Can I create client certificates for a received LetsEncrypt certificate?


Colleagues, I apologize if I ask the question already discussed, but I did not find an answer to it. (Perhaps not looking very well.)

My system is protected by a LetsEncrypt certificate.
Can I create client certificates for it to authorize technical connections to remote units of my system?

Thank you in advance for the answer to the essence of the question. I apologize if I ask about well-known things.




Technically, yes…
The certificate policy does include client authentication…

However, depending on your limit of authentication level (e.g. verify CA, verify intermediate CA, verify hostname (cn) ), you might not want to use a trusted CA / intermediate CA with the authentication…
Because if you misconfigured the system, all persons / servers with an Let’s Encrypt certificate (or much worse, A DST issued certificate) could pass the validation.

It’s much more better to generate a private CA (and intermediate CA as well as client certificate) to use with authentication.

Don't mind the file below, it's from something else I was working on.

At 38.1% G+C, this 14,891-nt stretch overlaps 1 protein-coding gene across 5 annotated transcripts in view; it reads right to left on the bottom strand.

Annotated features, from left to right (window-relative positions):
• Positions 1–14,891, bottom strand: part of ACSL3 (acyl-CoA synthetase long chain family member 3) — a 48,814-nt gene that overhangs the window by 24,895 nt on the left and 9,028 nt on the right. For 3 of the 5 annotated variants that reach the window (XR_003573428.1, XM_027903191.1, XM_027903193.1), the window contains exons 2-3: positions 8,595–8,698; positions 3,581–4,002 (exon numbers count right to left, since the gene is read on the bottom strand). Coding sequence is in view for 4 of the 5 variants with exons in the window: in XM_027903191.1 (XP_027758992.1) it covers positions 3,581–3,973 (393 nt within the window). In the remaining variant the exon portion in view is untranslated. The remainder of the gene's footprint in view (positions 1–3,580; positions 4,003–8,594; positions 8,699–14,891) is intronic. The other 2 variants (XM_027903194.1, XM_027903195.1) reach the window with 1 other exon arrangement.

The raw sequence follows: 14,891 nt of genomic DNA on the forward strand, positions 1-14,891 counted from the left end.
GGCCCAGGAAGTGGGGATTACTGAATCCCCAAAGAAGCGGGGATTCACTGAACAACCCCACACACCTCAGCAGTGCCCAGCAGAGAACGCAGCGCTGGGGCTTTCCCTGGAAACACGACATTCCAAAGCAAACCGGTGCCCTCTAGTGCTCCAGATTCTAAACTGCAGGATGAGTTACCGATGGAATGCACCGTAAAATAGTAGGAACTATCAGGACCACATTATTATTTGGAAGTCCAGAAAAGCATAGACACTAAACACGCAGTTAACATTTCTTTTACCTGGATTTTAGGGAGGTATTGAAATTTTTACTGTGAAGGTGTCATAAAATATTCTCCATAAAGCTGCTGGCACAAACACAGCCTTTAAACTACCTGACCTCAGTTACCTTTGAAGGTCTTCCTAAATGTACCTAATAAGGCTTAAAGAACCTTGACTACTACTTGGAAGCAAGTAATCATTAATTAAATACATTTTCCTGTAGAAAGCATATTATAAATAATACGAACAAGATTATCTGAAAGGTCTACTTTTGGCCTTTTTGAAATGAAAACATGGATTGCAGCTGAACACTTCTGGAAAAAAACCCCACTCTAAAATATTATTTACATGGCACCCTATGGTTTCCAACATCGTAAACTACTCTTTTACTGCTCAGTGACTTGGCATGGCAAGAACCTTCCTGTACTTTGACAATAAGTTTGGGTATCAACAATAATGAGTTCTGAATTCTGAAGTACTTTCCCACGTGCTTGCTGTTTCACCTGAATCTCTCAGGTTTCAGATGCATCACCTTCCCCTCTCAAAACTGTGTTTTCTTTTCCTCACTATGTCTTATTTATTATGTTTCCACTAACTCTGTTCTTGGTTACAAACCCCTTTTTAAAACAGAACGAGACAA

For now, the best (and complete) guide to this is

Thank you


I would say that if you want to create individual client certificates (for different machines or people), this is outside the scope of what Let’s Encrypt offers. A tutorial like the one @stevenzhu linked to would be more useful because you will probably want to create your own certificate authority for this purpose.

Using Let’s Encrypt’s DV certificates directly as client certificates doesn’t offer a lot of flexibility, and probably doesn’t enhance overall security in most configurations.


As @stevenzhu mentioned, the technical answer is that you can use a Let’s Encrypt certificate as a client certificate. You cannot, however, use your Let’s Encrypt certificate to sign additional client certificates, which is most likely what you would want to do to authorize remote users.

The best option, as mentioned, would be to use your own CA for this process, as that allows for much more direct control, and client certificates don’t have to be publicly trusted by all clients, just trusted by your server. Since it’s also issuing them, this shouldn’t be a problem.


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